Intrusion detection is defined as detecting inappropriate, incorrect, or anomalous activity. IDS is a warning system, while a firewall is a blocking security device. An IDS monitors all network activity directed to the outside world, traffic that is initiated from the outside and travels through the firewall and into the bank’s network and all activity that originates from inside the network that is headed out through the firewall. Multiple IDSs can be placed within the network to monitor additional internal traffic, such as the core processor.

IDSs, like other security devices, have their limitations, are not perfect and their reports also require considerable training and experience in order to interpret the alerts. They are most effective when combined with monitoring and reporting from several security components. The security systems reports may include external monitoring reports (if your bank hosts its own Internet banking, Web hosting, or email services), firewall reporting, and IDS reporting. The IDS should be placed behind the firewall(s) in order to confirm its configuration and operation. Placed directly behind the firewall, the IDS can monitor all network activity directed to the outside world.

What does an IDS do?
An IDS also looks for “signatures,” or the characteristics of known attacks. These signatures must be updated frequently to maintain effectiveness. Equally important is the tuning of the IDS alerts, similar to the firewall. When first installed, an IDS requires a lot of attention to analyze the alerts and determine what is normal traffic.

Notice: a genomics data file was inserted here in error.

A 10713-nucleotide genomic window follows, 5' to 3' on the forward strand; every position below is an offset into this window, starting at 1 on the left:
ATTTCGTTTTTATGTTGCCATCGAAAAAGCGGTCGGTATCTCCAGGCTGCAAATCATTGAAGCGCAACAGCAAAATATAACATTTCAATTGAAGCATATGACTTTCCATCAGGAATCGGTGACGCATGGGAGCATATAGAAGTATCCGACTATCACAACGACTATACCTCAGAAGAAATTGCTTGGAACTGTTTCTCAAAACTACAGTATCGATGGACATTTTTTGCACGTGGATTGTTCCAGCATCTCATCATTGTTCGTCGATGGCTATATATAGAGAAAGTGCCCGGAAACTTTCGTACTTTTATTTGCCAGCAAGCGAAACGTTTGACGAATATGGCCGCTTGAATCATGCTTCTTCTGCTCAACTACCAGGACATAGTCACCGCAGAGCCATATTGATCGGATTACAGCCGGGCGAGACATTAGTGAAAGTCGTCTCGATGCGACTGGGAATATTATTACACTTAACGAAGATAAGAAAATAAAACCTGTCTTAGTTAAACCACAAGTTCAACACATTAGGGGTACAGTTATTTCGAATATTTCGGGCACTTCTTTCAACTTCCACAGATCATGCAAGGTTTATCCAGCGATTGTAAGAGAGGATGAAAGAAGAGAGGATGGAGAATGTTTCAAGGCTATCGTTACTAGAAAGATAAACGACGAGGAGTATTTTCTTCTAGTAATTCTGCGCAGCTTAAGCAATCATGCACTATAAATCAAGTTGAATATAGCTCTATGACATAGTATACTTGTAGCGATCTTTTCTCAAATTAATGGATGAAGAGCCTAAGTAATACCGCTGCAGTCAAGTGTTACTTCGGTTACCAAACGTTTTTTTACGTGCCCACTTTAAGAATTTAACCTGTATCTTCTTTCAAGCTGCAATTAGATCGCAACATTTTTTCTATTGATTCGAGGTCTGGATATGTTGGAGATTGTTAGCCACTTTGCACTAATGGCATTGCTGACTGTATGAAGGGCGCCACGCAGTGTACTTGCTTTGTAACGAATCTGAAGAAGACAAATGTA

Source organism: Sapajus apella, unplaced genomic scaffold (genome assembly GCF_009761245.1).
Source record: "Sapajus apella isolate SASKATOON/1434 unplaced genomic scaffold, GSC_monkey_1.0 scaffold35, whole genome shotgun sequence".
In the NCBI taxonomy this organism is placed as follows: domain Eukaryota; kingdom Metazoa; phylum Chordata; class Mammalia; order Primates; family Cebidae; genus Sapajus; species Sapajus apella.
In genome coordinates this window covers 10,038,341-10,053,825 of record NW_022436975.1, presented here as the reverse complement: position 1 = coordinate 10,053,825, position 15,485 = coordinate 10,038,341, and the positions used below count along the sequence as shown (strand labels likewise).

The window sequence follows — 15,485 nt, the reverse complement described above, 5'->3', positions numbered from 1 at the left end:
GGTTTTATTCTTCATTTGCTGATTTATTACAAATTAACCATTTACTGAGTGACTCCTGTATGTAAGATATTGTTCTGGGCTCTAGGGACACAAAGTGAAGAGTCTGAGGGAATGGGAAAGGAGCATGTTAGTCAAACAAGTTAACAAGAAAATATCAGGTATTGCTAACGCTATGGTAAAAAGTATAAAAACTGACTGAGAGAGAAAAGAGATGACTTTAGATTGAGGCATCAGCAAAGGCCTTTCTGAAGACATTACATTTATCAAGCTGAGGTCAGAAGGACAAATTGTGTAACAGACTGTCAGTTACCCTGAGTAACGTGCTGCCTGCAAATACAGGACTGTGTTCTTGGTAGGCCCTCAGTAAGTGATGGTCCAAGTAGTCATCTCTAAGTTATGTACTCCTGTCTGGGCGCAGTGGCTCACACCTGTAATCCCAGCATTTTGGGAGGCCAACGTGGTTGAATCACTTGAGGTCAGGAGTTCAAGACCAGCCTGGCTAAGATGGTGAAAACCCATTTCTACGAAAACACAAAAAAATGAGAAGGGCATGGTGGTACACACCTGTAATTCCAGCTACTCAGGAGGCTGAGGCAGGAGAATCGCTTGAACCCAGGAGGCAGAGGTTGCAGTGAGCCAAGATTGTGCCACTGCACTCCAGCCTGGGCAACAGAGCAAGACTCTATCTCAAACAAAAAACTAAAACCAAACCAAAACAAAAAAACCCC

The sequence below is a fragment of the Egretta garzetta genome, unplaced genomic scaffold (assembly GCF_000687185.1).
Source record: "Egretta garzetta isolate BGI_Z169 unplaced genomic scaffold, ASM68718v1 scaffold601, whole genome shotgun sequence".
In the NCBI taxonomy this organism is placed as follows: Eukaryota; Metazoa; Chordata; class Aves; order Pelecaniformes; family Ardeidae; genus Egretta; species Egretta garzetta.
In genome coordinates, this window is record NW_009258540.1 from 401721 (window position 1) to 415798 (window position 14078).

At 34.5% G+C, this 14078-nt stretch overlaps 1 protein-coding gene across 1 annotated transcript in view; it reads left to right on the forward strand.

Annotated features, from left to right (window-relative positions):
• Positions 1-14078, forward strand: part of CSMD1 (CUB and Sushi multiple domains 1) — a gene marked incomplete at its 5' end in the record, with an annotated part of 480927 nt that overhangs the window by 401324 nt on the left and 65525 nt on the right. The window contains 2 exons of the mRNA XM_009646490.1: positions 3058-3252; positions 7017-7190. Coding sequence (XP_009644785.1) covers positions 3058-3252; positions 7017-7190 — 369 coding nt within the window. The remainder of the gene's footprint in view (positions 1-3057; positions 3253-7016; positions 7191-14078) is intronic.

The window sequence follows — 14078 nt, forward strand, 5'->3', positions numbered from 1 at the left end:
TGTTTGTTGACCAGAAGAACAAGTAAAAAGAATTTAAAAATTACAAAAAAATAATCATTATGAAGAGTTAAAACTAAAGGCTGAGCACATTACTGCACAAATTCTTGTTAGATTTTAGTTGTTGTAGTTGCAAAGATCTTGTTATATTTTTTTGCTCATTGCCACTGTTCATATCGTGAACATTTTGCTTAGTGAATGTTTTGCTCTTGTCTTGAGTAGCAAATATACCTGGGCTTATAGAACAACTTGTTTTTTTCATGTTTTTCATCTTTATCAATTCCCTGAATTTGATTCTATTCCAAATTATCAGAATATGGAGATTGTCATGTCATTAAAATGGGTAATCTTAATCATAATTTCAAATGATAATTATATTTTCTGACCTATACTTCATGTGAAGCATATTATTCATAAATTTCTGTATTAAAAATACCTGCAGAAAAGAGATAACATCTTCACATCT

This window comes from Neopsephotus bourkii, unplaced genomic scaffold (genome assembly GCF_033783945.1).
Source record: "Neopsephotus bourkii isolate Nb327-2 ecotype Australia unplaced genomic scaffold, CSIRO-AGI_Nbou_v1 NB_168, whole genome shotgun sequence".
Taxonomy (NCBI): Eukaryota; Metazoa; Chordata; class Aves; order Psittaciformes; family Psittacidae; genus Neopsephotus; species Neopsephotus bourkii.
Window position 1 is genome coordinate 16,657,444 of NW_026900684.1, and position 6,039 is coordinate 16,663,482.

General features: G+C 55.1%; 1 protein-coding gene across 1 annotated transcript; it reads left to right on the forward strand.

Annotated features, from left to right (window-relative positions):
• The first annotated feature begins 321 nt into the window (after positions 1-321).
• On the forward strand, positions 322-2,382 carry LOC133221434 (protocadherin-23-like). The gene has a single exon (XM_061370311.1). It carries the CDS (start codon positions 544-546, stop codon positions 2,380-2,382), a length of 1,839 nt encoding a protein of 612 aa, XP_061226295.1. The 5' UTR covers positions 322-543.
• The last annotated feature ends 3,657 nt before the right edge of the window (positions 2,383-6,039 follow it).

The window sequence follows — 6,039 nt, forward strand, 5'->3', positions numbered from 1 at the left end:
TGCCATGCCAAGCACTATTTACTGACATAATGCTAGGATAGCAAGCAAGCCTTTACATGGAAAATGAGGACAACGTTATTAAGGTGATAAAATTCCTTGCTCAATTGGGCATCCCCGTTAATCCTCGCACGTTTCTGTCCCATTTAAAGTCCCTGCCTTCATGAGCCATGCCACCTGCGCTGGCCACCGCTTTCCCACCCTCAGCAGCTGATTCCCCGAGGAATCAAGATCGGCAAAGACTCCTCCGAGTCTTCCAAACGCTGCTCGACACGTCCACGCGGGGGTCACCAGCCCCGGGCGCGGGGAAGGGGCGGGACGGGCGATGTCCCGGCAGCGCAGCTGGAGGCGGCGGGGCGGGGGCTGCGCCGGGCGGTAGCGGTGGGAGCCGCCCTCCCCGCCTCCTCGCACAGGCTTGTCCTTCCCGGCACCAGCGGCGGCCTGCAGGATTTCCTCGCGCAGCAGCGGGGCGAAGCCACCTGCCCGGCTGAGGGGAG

An IDS can provide useful information about malicious internal network activity and identify the source of incoming probes or attacks. Some of the other things it can do are to confirm firewall configurations, identify Trojan horses and spoofing and collect forensic evidence which may identify the intruders. An IDS has been compared to a burglar alarm, in that an alarm may sound when an intruder or abuser is detected. After the alarm, the report must then be investigated to determine if an intrusion or abuse has occurred and whether your incident response program should be implemented.

Many attacks and policy abuses occur internally. In today’s litigious world, management must be sensitive to the types of websites employees visit. A properly designed IDS can also provide information on types and frequency of websites visited. Words and names can also be monitored, email content can be screened, unauthorized network connections can be identified, usage of IT resources for personal purposes can be reviewed, network listening programs can be identified, and much more.